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Rommel's Surrender, 1944

Discussion in 'What If - European Theater - Western Front & Atlan' started by LouisXIV, Oct 14, 2010.

  1. LouisXIV

    LouisXIV Member

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    I have been studying military history with an emphasis on WWII for decades now. Something I just came across that I never knew: Rommel was convinced that the war was lost, and that the worst thing that could happen was the occupation of Germany by Soviet forces. He was prepared to either surrender his forces to the western Allies or agree to an armistice and move his troops out of the way (presumably to the eastern front,) with the hopes that Germany could concentrate on the eastern front and hold the Soviet forces.

    How deeply Rommel was involved in the plot to get rid of Hitler may remain a mystery, but I believe he was at least in favour of it.

    Around July 10-12 he sounded out many of his subordinate generals as to whether they would follow his commands if those commands were somewhat unorthodox, and apparently they all would.

    He had sent an "ultimatum" to Hitler and was just waiting for the response when he was shot up by an air attack.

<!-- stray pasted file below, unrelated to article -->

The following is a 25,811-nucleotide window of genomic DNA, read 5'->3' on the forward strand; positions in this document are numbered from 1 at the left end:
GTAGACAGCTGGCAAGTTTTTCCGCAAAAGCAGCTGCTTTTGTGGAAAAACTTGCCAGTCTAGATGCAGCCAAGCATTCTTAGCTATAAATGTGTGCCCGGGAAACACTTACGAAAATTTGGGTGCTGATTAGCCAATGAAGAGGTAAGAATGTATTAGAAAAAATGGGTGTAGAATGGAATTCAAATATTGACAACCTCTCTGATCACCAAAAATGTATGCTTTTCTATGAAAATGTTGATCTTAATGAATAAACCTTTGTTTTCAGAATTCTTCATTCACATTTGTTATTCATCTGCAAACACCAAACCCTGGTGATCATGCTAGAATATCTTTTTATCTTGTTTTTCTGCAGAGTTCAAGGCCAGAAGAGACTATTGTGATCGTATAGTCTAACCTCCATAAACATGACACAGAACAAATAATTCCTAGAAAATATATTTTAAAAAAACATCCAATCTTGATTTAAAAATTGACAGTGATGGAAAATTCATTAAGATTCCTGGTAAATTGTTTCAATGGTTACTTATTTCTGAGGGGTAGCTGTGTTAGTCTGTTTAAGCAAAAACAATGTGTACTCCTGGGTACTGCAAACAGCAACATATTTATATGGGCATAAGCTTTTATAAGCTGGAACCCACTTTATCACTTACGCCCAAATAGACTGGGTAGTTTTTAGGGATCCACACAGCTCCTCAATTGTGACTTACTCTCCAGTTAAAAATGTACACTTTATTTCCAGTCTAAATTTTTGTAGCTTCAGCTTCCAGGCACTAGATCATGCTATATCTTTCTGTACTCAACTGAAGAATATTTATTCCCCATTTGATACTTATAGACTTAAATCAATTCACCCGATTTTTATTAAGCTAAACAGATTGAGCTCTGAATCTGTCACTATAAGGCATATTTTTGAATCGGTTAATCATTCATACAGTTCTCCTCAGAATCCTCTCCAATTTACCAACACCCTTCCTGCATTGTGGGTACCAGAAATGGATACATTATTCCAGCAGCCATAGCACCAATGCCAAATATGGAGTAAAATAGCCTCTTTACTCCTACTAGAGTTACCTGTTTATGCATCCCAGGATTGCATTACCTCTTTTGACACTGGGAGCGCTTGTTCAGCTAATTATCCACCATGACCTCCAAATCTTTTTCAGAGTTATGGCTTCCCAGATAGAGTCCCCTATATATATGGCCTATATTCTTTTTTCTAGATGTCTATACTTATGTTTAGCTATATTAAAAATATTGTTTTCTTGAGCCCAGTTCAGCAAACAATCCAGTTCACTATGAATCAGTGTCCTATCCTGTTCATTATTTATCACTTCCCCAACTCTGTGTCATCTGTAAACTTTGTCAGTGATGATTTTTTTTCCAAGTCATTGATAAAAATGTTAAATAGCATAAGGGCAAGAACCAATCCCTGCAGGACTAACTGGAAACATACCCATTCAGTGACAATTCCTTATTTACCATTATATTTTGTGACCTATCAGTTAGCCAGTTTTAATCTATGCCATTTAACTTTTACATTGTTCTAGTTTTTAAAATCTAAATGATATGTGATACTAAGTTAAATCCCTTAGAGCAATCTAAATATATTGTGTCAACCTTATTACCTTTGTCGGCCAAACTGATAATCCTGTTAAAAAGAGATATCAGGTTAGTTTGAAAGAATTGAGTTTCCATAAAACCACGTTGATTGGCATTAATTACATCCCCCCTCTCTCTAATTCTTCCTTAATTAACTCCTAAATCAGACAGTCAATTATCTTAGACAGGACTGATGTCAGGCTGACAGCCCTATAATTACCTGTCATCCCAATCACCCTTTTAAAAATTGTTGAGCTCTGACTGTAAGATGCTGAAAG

If he had not been wounded, the war might have taken a different turn. If he had surrendered his forces, I can imagine the western Allies making a dash for the German border, and perhaps being delayed only by scratch forces raised by Hitler and the OKW.

    Would the leaders of the western nations have allowed Rommel to move his forces unhindered to Poland? If they did, it is pretty well guaranteed that such a move would have required some sort of political move against Hitler, who never would have permitted the armistice or the troop movements.

    If the western Allies had occupied Germany by the end of 1944, what would Stalin and the Stavka have done? Would they have recognized the fait accomplie and given up, or were they bent on revenge and as much territory as they could get?
     
  2. Carl W Schwamberger

    Carl W Schwamberger Ace

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    1. Rommel only controled the German ground forces in Normandy & some adjacent areas. What the commanders of the ground forces in Holland, Belgium, the interior of France, or in the Army Group G area of southern France might have done is difficult to predict.